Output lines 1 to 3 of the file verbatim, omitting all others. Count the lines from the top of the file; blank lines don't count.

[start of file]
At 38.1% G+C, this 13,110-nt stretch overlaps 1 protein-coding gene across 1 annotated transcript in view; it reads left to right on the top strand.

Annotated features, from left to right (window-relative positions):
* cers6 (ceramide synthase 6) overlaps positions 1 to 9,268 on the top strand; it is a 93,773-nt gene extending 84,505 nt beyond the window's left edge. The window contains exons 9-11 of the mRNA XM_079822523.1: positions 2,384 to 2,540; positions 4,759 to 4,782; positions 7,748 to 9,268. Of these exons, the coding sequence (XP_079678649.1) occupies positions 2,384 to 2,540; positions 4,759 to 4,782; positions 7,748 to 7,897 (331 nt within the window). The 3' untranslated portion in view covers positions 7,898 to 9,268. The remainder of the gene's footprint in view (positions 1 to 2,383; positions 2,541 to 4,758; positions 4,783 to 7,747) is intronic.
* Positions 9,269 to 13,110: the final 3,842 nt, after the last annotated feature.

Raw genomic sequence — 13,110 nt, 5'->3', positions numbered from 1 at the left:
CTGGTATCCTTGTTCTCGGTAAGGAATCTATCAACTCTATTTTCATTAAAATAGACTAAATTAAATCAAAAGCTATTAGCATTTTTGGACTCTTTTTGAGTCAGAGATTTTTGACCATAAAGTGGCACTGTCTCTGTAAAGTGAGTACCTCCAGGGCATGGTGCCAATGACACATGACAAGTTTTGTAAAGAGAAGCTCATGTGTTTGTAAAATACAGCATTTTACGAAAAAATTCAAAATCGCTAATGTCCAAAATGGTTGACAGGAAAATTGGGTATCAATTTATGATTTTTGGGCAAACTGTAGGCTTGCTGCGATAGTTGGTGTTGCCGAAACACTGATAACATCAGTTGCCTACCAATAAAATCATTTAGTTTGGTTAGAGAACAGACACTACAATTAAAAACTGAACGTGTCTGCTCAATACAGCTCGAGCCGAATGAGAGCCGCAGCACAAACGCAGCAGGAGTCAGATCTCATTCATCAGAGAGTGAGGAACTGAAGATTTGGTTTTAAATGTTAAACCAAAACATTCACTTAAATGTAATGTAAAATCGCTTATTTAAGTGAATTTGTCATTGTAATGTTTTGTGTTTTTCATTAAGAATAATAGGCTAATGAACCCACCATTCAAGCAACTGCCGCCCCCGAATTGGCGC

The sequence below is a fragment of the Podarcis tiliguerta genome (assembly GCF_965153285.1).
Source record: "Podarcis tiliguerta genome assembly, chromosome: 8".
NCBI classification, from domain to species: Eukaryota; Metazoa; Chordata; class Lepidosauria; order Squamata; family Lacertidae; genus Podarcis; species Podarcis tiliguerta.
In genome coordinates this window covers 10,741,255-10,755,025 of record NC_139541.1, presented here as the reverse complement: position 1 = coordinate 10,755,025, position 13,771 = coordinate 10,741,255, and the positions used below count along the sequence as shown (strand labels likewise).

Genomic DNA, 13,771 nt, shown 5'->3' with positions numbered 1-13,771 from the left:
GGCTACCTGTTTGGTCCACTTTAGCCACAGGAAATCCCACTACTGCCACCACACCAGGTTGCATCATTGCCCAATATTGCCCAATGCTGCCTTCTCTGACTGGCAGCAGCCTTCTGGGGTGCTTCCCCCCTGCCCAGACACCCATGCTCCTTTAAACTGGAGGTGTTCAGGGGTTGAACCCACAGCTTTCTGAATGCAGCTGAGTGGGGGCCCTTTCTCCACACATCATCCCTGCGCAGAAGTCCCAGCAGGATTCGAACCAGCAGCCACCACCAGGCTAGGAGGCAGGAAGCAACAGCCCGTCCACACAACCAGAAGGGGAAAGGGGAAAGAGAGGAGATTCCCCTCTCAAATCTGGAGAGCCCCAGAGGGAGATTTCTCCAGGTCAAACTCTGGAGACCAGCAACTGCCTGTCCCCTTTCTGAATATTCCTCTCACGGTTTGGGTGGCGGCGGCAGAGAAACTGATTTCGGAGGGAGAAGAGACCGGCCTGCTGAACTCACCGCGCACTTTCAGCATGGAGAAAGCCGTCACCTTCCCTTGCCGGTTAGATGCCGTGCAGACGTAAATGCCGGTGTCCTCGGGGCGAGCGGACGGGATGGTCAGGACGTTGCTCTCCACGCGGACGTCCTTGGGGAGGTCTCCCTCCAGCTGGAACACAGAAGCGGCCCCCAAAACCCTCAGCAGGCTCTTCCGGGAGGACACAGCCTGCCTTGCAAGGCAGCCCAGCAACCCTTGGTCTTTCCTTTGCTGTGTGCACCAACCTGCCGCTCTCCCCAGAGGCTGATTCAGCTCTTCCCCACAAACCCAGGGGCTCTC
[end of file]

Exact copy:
At 38.1% G+C, this 13,110-nt stretch overlaps 1 protein-coding gene across 1 annotated transcript in view; it reads left to right on the top strand.

Annotated features, from left to right (window-relative positions):
* cers6 (ceramide synthase 6) overlaps positions 1 to 9,268 on the top strand; it is a 93,773-nt gene extending 84,505 nt beyond the window's left edge. The window contains exons 9-11 of the mRNA XM_079822523.1: positions 2,384 to 2,540; positions 4,759 to 4,782; positions 7,748 to 9,268. Of these exons, the coding sequence (XP_079678649.1) occupies positions 2,384 to 2,540; positions 4,759 to 4,782; positions 7,748 to 7,897 (331 nt within the window). The 3' untranslated portion in view covers positions 7,898 to 9,268. The remainder of the gene's footprint in view (positions 1 to 2,383; positions 2,541 to 4,758; positions 4,783 to 7,747) is intronic.